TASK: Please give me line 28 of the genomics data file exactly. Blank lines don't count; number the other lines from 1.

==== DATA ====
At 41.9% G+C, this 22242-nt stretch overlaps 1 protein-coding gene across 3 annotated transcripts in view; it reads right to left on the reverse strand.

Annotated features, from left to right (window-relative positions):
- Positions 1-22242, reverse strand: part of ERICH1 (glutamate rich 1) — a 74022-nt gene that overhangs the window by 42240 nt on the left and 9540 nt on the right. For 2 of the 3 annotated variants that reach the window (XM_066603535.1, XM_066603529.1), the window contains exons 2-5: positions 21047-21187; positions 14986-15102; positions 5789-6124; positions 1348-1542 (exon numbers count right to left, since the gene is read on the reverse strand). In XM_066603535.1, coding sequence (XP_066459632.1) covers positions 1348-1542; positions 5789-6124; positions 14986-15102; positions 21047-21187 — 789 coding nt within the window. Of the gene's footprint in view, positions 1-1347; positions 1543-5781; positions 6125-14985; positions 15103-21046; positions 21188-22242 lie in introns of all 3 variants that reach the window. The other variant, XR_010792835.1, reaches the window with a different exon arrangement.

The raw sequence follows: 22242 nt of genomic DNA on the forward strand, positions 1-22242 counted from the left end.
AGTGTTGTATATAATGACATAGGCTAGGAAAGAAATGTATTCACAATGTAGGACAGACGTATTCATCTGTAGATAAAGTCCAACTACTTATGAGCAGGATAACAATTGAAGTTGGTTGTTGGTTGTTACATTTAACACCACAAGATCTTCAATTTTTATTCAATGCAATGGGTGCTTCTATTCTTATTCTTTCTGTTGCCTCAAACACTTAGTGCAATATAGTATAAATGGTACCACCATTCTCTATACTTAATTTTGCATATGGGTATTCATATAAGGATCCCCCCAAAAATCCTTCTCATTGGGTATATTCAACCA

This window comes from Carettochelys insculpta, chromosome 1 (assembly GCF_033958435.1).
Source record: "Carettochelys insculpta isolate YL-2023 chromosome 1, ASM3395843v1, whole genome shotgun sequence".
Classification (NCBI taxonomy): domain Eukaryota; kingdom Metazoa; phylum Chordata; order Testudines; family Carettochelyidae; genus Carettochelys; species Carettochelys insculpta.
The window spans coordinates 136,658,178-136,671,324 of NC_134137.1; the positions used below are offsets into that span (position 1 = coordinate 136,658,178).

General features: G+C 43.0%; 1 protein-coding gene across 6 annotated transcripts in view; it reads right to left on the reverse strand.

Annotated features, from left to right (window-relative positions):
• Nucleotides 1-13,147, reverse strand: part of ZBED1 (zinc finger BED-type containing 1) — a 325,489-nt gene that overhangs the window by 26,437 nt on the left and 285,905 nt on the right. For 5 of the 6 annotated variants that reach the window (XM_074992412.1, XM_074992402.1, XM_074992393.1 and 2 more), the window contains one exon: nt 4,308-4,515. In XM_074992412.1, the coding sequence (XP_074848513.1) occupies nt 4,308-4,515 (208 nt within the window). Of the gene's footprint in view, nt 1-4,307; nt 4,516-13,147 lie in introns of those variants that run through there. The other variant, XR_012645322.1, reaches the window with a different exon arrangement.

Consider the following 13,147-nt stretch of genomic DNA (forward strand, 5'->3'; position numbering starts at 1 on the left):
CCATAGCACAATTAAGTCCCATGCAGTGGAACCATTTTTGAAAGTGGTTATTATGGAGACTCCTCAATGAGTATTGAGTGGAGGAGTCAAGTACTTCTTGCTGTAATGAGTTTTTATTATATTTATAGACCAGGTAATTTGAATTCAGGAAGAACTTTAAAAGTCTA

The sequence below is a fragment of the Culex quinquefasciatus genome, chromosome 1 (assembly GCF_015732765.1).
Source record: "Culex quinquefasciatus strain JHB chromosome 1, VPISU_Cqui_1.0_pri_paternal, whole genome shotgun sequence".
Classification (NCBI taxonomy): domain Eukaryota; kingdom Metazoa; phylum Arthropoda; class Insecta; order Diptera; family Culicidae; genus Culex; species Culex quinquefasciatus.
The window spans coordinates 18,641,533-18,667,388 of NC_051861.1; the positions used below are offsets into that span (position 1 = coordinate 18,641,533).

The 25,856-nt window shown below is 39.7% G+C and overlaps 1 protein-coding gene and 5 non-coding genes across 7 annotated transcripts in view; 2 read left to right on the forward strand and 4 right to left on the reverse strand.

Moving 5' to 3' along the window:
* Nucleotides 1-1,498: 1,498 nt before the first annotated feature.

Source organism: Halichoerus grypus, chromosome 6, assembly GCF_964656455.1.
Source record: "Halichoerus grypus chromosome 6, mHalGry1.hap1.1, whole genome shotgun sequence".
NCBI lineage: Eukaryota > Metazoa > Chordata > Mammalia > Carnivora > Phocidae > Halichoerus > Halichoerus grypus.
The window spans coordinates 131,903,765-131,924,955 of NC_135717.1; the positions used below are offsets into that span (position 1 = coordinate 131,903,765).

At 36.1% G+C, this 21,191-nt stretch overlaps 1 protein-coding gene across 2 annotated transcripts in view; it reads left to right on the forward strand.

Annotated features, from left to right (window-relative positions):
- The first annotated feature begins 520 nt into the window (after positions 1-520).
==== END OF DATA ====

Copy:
- The first annotated feature begins 520 nt into the window (after positions 1-520).